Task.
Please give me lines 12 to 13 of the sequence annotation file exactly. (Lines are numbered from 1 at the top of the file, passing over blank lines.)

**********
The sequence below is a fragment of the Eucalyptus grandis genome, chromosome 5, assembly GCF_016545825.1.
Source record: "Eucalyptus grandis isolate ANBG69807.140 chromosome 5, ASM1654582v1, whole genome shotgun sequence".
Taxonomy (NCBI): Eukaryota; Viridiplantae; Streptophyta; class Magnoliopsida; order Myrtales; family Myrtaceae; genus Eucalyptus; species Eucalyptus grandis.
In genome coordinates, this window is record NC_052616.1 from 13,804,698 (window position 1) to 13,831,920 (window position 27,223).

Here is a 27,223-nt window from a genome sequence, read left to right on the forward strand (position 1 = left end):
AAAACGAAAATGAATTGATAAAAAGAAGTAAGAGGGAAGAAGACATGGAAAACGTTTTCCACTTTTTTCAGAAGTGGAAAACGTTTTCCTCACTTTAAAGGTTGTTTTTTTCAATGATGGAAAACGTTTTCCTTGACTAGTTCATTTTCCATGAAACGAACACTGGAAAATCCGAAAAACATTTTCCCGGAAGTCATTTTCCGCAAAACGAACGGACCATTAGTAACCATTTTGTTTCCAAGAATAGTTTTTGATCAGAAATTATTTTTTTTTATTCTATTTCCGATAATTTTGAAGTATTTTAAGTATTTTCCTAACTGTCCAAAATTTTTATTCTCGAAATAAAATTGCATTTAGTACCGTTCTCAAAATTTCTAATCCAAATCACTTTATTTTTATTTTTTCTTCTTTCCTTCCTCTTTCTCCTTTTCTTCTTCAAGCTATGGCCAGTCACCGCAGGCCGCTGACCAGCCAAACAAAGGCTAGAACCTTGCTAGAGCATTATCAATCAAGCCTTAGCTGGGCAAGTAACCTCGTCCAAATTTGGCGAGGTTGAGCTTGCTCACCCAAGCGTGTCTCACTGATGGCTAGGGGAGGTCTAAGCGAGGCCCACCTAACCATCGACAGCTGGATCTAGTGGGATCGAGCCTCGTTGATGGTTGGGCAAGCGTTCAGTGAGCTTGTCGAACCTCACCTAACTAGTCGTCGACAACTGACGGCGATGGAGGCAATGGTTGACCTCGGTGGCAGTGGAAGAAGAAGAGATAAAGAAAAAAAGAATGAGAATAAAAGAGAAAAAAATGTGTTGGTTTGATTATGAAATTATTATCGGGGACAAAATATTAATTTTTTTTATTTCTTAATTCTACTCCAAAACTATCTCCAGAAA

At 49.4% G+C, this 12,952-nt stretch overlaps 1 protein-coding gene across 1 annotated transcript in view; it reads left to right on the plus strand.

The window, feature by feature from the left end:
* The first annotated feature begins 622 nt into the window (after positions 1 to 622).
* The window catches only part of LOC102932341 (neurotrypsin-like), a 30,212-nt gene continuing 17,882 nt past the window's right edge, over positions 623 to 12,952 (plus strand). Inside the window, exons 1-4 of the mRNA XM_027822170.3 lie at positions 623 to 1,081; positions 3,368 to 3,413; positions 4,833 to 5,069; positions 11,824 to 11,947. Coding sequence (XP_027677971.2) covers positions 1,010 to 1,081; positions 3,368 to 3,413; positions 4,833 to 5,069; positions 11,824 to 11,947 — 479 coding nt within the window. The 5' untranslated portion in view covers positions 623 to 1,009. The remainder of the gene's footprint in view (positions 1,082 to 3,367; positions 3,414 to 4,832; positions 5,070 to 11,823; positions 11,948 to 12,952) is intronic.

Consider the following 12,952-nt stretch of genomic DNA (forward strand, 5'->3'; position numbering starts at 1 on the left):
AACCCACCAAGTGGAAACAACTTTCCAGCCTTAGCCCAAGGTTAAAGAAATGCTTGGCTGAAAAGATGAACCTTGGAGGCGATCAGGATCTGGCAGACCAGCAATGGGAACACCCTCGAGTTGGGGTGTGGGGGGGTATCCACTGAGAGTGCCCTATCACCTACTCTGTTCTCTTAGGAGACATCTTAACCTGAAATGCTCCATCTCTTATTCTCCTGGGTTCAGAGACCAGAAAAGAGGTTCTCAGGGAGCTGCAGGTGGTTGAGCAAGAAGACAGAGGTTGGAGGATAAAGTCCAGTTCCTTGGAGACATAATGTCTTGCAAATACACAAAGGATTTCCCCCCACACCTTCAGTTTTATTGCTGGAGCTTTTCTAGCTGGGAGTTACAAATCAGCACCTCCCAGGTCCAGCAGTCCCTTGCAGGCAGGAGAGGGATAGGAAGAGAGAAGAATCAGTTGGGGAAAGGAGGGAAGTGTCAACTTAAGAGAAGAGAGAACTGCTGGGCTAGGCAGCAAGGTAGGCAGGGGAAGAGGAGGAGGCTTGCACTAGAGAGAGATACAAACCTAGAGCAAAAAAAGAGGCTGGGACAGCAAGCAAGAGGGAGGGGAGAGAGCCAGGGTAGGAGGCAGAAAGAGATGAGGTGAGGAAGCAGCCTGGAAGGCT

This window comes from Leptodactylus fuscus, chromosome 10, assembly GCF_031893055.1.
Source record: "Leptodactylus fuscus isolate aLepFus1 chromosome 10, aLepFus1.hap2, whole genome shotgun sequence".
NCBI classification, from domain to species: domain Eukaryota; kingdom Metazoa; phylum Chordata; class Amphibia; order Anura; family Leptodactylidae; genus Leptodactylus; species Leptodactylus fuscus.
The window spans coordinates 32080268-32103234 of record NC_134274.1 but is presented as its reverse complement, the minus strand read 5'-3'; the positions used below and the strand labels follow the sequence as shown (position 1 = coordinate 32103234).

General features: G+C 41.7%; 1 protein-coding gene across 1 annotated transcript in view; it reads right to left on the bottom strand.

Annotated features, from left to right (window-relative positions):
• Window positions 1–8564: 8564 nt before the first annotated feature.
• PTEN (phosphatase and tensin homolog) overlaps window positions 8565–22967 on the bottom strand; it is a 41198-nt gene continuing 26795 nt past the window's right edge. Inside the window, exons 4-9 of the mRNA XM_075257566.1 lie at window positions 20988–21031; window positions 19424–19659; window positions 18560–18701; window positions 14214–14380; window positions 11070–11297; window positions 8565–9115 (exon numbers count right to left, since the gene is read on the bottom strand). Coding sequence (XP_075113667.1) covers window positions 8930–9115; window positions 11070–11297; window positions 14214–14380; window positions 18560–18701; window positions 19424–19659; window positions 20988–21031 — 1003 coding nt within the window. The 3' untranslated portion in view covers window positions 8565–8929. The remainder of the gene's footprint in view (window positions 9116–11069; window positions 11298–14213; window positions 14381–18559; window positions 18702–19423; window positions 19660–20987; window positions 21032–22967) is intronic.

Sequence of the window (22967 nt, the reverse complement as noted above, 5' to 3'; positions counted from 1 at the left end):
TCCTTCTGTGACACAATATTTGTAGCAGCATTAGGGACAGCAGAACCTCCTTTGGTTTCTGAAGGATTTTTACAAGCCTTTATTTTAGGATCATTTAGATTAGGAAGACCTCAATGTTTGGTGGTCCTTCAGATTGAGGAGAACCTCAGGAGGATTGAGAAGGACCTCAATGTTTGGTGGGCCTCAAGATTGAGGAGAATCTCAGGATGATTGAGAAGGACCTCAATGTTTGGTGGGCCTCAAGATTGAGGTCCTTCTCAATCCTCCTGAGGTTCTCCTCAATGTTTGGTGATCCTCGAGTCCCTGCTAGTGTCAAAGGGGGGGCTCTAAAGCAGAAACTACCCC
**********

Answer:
AACCCACCAAGTGGAAACAACTTTCCAGCCTTAGCCCAAGGTTAAAGAAATGCTTGGCTGAAAAGATGAACCTTGGAGGCGATCAGGATCTGGCAGACCAGCAATGGGAACACCCTCGAGTTGGGGTGTGGGGGGGTATCCACTGAGAGTGCCCTATCACCTACTCTGTTCTCTTAGGAGACATCTTAACCTGAAATGCTCCATCTCTTATTCTCCTGGGTTCAGAGACCAGAAAAGAGGTTCTCAGGGAGCTGCAGGTGGTTGAGCAAGAAGACAGAGGTTGGAGGATAAAGTCCAGTTCCTTGGAGACATAATGTCTTGCAAATACACAAAGGATTTCCCCCCACACCTTCAGTTTTATTGCTGGAGCTTTTCTAGCTGGGAGTTACAAATCAGCACCTCCCAGGTCCAGCAGTCCCTTGCAGGCAGGAGAGGGATAGGAAGAGAGAAGAATCAGTTGGGGAAAGGAGGGAAGTGTCAACTTAAGAGAAGAGAGAACTGCTGGGCTAGGCAGCAAGGTAGGCAGGGGAAGAGGAGGAGGCTTGCACTAGAGAGAGATACAAACCTAGAGCAAAAAAAGAGGCTGGGACAGCAAGCAAGAGGGAGGGGAGAGAGCCAGGGTAGGAGGCAGAAAGAGATGAGGTGAGGAAGCAGCCTGGAAGGCT

This window comes from Leptodactylus fuscus, chromosome 10, assembly GCF_031893055.1.